The year 2020 has been a write-off for much of the world, but for Singapore filmmaker Anthony Chen, you could say it’s been a write-on. As the planet ground to an almost standstill, the 37-year-old award-winning auteur took just a year to write his third feature film, titled We Are All Strangers. It’s a resounding achievement, considering he took three years to write 2019’s Wet Season, his follow-up to Ilo Ilo, the debut feature film which put him—and Singapore filmmaking—on the cinematic map. The 2013 movie garnered Chen the prestigious Caméra d’Or, an honour a filmmaker can only win once in his or her life, for the best first feature film presented in one of the Cannes Film Festival’s selections.
Not that the year in lockdown has been all smooth sailing for Chen. Like many of us, he struggled. He angsted. He worried about the theatrical release of Wet Season and the fate of filmmaking, when the pandemic rained out his sophomore feature’s chances of doing well at box offices with cinemas shuttered across the globe. “I was having very much a real existential crisis,” he tells us. “It really made me question if there was still hope for cinema and if audiences will return to the theatres when they reopen. And if they do, whether it would only be for the big studio tentpole films, from Marvel, Pixar and the like. Will a filmmaker like myself that makes sensitive, delicate and nuanced films still have a voice?”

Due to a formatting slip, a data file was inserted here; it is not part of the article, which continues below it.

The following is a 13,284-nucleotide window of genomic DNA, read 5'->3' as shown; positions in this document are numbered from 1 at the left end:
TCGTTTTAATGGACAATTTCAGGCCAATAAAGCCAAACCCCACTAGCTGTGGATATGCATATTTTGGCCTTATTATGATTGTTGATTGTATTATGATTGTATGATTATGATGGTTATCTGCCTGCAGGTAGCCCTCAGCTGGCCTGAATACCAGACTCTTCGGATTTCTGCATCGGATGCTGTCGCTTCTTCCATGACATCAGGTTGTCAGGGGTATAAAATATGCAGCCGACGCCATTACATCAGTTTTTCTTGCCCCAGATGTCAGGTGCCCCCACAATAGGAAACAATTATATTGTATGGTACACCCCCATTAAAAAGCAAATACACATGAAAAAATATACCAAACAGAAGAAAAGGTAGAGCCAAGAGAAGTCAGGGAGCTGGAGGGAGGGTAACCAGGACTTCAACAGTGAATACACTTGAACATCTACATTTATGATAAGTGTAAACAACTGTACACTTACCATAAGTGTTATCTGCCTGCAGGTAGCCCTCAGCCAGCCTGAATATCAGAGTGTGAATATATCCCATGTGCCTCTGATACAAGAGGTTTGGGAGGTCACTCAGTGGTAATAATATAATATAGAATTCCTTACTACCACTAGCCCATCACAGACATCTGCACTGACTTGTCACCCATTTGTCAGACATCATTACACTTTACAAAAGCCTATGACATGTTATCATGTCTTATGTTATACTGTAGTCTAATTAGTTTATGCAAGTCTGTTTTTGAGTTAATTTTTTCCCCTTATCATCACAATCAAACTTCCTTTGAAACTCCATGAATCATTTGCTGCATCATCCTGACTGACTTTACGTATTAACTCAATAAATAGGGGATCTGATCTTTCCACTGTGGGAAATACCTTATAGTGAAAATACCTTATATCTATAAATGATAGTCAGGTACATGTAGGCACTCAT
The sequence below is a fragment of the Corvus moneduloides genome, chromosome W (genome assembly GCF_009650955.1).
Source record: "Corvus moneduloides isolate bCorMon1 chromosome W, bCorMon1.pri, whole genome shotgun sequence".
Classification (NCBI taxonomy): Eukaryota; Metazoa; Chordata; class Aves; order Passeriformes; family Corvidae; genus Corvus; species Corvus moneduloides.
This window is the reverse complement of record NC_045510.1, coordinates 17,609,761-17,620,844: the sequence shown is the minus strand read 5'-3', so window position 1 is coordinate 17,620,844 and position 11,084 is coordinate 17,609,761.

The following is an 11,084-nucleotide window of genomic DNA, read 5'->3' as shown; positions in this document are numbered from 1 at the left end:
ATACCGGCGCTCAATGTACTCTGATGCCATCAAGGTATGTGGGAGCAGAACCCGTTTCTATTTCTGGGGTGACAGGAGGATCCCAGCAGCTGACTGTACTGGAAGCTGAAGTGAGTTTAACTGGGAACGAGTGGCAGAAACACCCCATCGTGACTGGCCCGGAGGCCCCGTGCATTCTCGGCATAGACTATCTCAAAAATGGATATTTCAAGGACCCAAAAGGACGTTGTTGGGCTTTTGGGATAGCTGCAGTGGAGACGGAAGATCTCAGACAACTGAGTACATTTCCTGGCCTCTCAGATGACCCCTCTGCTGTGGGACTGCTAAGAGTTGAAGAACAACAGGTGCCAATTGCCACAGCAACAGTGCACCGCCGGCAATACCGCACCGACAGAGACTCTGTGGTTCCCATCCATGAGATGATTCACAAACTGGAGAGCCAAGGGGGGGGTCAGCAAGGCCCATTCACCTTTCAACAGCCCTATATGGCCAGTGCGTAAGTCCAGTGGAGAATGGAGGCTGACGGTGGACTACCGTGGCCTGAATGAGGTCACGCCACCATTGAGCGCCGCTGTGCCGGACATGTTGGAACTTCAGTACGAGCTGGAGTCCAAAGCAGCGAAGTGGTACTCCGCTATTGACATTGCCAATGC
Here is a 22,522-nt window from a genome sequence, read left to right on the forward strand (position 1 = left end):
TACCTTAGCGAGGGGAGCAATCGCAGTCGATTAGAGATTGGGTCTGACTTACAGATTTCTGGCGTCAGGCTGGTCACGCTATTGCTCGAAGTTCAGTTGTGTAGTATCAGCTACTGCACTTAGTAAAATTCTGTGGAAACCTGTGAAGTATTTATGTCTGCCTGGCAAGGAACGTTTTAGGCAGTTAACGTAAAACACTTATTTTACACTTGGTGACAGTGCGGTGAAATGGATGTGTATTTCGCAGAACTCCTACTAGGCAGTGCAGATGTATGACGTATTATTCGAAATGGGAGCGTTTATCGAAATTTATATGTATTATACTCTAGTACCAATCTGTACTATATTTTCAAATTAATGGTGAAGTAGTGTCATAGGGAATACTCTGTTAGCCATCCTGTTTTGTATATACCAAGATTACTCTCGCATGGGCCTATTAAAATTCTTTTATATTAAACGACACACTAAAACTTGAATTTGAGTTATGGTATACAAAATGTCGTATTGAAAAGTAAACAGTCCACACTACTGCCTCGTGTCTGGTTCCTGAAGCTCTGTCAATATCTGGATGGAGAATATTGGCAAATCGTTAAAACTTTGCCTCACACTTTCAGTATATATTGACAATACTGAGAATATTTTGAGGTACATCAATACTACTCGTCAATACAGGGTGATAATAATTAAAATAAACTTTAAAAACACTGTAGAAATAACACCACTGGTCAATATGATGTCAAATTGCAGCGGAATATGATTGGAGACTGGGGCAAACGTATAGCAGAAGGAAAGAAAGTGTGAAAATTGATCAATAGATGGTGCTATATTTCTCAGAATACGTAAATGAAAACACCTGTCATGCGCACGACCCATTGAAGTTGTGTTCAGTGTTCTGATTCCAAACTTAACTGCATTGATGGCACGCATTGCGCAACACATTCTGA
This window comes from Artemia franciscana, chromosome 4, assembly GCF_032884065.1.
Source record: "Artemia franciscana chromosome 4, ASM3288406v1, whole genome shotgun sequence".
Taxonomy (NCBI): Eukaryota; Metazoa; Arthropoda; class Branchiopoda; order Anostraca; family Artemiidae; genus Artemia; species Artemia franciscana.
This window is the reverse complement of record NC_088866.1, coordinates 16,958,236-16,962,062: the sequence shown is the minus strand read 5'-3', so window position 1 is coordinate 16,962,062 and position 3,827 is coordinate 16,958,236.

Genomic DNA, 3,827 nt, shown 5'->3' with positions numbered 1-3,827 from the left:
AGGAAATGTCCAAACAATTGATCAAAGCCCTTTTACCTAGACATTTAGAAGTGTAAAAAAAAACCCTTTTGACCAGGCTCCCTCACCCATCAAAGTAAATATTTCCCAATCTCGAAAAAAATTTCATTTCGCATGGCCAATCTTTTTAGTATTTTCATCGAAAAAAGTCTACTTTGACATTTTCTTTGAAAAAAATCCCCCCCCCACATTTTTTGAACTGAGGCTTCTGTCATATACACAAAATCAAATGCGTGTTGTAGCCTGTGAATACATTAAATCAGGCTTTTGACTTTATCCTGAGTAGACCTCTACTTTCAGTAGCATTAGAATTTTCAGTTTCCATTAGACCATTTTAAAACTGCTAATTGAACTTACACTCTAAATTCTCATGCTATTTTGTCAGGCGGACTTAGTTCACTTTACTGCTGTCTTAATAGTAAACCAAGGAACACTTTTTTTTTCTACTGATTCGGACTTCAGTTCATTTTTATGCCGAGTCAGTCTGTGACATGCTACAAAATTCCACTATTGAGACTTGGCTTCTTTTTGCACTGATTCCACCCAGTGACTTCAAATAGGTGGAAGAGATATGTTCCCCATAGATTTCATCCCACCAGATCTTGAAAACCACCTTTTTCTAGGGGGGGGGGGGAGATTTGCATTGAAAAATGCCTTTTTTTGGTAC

But if there’s a word we have all become familiar with since the inception of Covid-19, it’s “pivot”, and along with that, the fact that the world doesn’t stop turning. Chen transformed his time in lockdown into a productive period of writing and developing new projects, and he and his team pivoted and rallied to make a short film remotely, with Chen directing from his basement bedroom in London, where he is based, working with actors and crew in Beijing.
The result of that is The Break Away, part of a highly-anticipated seven-segment film named The Year of the Everlasting Storm. It features seven stories centred on the pandemic by seven auteurs, and debuted at last month’s Cannes Film Festival. Chen says the opportunity to work on this saved him. “It made me feel like I had properly made something, existed as a person, in a year when everything was just doom and gloom.”
For me, making a film is never about the awards, festivals or accolades.— Anthony Chen